In this segment of the Market Foolery podcast, host Chris Hill is joined by Stock Advisor Canada's Taylor Muckerman to consider the passing on Sunday of respected rail industry executive Hunter Harrison at age 73, just two days after he went on medical leave, and only about nine months after he took the helm of CSX (CSX -0.21%). Investors and insiders saw him as a strong choice to lead -- and transform -- the company, and his death changes the thesis around it.
A full transcript follows the video.
This video was recorded on Dec. 18, 2017.
Chris Hill: The sad news from CSX, the railroad company. The CEO, Hunter Harrison, has died following complications from a recent illness. And just on Friday, CSX announced that Harrison was going to be taking a medical leave of absence, and Jim Foote, the chief operating officer, was named acting CEO. I remember when we first talked about Hunter Harrison coming to CSX, and one of the things you had said was he has this amazing track record in the industry; he is older. I believe he was 73 --
Taylor Muckerman: He was, yeah.
Hill: I didn't realize that he was ill.
Muckerman: They didn't really make it publicly known, because when CSX brought him on board, they had tried to make the stipulation that they wanted outside independent doctors to assess his health, but he put the kibosh on that and basically said, you're going to listen to my doctors or I'm not going to take the job. So they chose to listen to his doctor, who apparently just wrote a two-sentence note saying he was fine and could lead the company. Unfortunately, passed prematurely, and he still had a few years left on the contract.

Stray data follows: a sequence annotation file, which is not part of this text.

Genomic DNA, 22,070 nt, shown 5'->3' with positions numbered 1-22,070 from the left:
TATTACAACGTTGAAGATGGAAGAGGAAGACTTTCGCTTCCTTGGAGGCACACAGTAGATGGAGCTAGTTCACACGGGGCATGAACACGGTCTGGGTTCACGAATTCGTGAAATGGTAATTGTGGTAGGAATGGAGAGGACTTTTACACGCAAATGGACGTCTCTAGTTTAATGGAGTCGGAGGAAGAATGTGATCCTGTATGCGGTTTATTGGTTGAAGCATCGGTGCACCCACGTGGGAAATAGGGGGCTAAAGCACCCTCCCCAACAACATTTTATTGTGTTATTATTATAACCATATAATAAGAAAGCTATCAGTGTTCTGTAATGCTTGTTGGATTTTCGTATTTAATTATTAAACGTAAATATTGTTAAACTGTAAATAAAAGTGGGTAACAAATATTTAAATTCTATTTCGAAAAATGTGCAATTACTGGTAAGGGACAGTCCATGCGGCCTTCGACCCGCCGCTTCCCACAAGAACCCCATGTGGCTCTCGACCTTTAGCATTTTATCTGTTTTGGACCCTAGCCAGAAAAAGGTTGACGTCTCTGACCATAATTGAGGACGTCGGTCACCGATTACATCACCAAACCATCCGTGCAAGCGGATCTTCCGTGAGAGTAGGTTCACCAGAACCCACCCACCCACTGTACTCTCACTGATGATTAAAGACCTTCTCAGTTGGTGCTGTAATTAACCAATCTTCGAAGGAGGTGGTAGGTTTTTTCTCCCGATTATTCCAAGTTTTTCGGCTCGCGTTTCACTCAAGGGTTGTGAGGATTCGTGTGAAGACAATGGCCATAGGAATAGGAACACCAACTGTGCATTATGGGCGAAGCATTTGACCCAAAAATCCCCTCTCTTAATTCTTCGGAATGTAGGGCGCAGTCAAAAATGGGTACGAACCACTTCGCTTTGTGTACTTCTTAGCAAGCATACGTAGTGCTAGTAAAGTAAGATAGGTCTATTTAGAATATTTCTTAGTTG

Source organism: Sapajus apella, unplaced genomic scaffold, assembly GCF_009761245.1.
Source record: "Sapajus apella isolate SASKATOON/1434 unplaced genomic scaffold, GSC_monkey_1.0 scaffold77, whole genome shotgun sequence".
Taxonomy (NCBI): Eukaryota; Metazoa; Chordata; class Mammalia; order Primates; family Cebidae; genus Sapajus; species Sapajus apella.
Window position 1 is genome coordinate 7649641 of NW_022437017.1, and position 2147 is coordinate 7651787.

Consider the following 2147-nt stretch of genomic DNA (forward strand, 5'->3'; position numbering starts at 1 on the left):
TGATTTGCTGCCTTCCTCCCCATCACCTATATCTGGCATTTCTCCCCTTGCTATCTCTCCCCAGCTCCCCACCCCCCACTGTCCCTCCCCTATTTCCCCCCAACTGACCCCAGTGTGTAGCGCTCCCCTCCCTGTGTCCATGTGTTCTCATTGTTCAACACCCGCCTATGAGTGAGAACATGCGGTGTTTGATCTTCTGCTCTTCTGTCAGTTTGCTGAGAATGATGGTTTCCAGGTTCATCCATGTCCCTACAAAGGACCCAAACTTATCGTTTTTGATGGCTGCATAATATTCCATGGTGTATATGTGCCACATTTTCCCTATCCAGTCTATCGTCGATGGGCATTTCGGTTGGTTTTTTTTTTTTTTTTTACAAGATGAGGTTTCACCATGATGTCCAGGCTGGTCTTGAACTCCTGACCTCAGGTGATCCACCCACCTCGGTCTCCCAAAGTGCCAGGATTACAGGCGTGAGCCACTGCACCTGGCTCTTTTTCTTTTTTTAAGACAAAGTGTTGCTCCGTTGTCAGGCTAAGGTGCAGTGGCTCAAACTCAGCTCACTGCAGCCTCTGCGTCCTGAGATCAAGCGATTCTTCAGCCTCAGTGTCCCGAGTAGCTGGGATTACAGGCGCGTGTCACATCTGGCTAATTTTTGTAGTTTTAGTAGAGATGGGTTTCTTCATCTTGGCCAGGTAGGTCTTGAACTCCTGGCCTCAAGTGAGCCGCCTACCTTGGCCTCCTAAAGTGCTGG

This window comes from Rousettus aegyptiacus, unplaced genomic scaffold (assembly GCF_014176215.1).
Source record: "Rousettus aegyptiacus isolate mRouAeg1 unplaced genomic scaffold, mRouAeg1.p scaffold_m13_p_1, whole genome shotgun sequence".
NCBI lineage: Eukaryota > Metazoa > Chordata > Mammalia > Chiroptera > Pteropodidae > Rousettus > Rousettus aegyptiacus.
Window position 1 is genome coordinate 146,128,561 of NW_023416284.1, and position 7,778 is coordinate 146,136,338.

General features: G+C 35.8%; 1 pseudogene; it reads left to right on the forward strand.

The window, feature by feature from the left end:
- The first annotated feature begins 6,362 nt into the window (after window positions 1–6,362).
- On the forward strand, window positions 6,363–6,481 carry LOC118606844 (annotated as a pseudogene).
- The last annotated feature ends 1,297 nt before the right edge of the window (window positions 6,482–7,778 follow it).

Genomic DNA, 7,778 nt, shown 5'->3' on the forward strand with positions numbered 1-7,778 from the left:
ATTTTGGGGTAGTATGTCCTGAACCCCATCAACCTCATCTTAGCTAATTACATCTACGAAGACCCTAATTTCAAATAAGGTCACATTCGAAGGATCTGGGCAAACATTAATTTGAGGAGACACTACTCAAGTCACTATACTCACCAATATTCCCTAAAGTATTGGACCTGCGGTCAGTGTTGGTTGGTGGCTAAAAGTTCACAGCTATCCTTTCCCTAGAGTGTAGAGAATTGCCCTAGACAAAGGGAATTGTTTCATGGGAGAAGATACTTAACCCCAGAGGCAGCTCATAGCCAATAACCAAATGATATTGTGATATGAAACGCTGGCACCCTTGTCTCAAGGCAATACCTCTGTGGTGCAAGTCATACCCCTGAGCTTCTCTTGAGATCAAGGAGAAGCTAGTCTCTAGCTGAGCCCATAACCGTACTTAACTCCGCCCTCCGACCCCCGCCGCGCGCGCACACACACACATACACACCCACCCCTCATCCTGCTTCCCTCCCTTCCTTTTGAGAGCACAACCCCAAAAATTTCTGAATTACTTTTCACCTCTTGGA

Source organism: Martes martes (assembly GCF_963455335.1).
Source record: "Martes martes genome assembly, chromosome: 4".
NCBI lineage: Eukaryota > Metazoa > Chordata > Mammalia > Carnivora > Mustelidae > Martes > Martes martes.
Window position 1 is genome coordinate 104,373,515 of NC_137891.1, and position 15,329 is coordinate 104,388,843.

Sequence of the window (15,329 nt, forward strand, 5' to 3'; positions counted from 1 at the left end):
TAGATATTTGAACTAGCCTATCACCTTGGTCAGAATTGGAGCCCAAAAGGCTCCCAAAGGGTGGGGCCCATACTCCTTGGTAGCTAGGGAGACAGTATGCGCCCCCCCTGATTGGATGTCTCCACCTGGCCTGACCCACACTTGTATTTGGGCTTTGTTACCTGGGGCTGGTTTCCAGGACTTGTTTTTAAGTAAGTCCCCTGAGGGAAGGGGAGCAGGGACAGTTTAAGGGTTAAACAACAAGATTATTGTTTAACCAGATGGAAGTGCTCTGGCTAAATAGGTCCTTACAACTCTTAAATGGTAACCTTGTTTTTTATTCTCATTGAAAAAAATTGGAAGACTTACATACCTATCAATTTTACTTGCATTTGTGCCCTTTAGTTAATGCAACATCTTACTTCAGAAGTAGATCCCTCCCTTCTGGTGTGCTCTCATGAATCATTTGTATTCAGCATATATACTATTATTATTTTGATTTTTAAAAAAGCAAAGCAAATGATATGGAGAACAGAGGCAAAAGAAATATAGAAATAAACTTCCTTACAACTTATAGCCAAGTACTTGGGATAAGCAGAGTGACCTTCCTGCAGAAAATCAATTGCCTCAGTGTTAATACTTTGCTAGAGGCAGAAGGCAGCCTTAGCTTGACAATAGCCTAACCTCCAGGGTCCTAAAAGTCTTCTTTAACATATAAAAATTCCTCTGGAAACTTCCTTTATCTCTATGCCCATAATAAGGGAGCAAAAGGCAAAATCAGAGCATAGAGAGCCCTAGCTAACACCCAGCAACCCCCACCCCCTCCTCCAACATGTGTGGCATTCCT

Hill: We saw shares of CSX just on Friday drop about 8% just on the news. It's basically stabilized today. But this really does seem to be one of those business leaders who was part of the thesis for investing in CSX, I suppose.
Muckerman: Oh, yeah, I think he was almost entirely the thesis. Before he was made the CEO, when he and the hedge fund that were trying to wiggle their way in, they announced they were going to challenge for a CEO spot and some board seats, the stock shot up about 25% in a single day, thus basically forcing the hand of CSX to bring him on board, and now you're seeing the stock retreat as a result. He's come in and made dramatic changes already, but there's still a lot of work to be done.
And now you just have to wonder if the folks that are still there that remain are capable of that, because he was trying to change the whole operating psychology there. And the way that they do business as a railroad, over toward the point to point versus the hub model that they had used, they're trying to become a CN Rail or a Canadian Pacific, the two rails that he led to great success before CSX. Now they're kind of stuck right in the middle of that. Granted, Jim Foote worked at CN Rail with Hunter Harrison for a little over a decade. So he has experience with what Hunter Harrison was trying to do. But now it's all on his shoulders.
Hill: So if you are a shareholder of this company, do you sell your shares, or do you wait and see? And all of this is unfolding very quickly, so Jim Foote still has the word acting in front of his title. Listeners, go ahead and assume he is named the CEO of this company. Do you hold on to your shares?
Muckerman: I think you could certainly adopt the wait-and-see mindset with this. Although the company, even before Hunter Harrison stepped in, was seeing headwinds from the industries it services, most notably coal. They've seen coal revenues drop significantly over the last few years. Hunter Harrison blatantly said that fossil fuels are dead when he took the role, and said he didn't expect coal to be part of the company's revenue stream for much longer, certainly not in the next five to 10 years. But he did say that he wants CSX to ship the last railcar of coal on a U.S. railroad. So you have to climb revenues in one of their previously biggest segments, and now this upheaval in the C-Suite. They lost their chief marketing officer, who departed before Hunter Harrison came on, supposedly the heir apparent to the CEO role, and then that role has been vacated now. So they have some holes to fill, not only in Hunter Harrison's shoes, but now a few levels below Jim Foote's. I'd adopt a wait-and-see mindset. Just listen to what Jim Foote has to say. They have an investor day coming in March. Maybe you'll learn something then and make a decision based on that.